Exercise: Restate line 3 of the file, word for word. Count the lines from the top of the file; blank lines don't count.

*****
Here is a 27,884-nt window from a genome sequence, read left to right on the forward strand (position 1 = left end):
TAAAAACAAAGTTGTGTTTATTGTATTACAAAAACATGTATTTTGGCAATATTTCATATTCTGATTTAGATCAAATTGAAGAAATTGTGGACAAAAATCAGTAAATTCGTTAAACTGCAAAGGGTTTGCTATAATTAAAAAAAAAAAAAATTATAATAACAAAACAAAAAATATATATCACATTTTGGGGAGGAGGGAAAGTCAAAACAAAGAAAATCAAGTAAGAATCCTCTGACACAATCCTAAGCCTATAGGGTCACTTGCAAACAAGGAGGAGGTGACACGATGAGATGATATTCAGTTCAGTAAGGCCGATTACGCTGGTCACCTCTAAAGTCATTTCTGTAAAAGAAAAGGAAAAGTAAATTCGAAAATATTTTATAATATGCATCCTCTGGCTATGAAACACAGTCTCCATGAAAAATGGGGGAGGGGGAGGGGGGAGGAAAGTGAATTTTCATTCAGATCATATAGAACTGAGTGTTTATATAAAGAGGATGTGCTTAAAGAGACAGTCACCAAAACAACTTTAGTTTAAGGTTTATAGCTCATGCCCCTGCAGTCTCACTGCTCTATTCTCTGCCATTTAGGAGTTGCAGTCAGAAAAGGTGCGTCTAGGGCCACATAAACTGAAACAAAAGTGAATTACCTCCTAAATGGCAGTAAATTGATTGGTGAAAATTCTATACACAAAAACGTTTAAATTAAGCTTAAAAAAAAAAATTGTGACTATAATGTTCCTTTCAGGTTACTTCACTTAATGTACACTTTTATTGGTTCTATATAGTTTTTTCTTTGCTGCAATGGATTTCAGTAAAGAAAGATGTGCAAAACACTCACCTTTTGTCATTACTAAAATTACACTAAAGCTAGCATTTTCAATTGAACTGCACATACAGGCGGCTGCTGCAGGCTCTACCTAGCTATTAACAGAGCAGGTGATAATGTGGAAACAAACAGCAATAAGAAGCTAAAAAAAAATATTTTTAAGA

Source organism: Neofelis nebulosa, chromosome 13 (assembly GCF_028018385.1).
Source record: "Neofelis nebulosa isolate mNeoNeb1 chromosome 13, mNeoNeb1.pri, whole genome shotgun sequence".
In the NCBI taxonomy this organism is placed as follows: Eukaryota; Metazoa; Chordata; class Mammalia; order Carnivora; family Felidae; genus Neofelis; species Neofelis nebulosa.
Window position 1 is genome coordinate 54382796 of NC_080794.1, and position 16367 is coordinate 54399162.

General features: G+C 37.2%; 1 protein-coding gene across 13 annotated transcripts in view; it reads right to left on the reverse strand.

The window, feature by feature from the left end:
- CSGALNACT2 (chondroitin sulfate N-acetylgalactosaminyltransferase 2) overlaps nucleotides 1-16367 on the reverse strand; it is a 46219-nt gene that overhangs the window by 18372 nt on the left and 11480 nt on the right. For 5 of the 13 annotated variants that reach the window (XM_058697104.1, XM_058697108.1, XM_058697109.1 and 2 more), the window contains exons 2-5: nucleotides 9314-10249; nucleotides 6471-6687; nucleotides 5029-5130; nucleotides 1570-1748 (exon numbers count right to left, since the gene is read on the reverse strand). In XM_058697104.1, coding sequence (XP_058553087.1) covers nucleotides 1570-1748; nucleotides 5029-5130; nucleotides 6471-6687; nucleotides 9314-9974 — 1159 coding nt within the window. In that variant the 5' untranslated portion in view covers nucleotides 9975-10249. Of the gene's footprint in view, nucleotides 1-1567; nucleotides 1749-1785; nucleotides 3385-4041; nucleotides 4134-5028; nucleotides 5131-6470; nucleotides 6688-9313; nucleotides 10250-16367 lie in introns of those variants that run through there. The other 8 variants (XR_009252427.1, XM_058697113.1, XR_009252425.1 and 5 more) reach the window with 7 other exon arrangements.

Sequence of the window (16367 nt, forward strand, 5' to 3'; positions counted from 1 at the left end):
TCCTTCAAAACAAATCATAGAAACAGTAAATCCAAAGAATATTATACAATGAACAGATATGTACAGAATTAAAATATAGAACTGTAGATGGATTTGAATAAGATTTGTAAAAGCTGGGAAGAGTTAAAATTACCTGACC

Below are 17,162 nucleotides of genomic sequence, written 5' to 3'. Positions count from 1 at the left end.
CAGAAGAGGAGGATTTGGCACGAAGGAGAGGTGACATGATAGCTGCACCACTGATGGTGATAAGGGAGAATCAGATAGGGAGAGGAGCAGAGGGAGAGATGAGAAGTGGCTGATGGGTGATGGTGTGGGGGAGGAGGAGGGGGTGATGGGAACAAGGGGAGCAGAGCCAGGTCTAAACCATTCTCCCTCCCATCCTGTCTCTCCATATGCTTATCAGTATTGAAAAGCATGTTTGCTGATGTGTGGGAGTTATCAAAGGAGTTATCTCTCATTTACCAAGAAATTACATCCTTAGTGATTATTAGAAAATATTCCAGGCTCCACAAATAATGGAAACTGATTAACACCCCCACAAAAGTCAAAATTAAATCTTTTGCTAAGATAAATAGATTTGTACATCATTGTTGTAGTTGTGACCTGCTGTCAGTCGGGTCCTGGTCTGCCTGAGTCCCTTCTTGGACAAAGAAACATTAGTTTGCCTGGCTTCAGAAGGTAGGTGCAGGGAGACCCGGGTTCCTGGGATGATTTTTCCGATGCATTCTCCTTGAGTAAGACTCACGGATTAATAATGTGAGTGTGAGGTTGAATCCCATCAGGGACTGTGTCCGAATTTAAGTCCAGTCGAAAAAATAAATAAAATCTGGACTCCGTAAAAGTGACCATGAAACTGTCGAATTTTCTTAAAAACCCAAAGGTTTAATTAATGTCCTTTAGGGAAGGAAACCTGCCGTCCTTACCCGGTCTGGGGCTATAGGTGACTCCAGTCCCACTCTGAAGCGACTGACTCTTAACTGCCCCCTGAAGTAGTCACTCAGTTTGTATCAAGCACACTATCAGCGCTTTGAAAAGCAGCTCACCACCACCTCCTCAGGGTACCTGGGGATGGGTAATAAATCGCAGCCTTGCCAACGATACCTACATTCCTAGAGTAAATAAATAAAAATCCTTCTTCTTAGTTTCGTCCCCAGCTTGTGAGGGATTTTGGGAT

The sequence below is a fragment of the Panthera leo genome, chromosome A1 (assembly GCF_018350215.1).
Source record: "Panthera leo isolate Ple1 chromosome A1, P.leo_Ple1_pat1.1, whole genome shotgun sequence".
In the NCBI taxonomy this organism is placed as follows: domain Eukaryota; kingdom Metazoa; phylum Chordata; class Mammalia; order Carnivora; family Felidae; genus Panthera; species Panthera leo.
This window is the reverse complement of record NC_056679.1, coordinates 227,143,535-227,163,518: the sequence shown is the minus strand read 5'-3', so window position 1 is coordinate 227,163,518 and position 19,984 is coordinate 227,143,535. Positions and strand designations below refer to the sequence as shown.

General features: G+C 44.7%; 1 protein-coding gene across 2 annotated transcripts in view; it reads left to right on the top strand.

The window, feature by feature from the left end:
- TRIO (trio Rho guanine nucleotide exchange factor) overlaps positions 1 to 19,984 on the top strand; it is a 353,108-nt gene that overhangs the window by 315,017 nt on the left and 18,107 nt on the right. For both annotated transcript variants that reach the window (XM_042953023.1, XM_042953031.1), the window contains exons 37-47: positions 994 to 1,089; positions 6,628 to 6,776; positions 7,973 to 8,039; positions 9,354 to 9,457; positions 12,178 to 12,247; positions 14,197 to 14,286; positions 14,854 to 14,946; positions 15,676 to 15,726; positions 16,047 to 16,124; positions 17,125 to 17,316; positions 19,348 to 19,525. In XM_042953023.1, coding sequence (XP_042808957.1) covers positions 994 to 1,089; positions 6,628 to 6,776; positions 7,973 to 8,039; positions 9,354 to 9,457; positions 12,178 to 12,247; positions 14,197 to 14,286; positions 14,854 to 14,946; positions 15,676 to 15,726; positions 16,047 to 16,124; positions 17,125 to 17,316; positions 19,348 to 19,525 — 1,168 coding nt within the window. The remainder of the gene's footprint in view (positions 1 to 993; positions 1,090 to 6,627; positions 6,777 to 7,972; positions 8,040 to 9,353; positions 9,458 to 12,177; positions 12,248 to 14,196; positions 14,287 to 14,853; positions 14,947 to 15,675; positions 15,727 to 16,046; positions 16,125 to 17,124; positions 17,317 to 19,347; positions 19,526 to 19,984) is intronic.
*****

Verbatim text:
Source organism: Neofelis nebulosa, chromosome 13 (assembly GCF_028018385.1).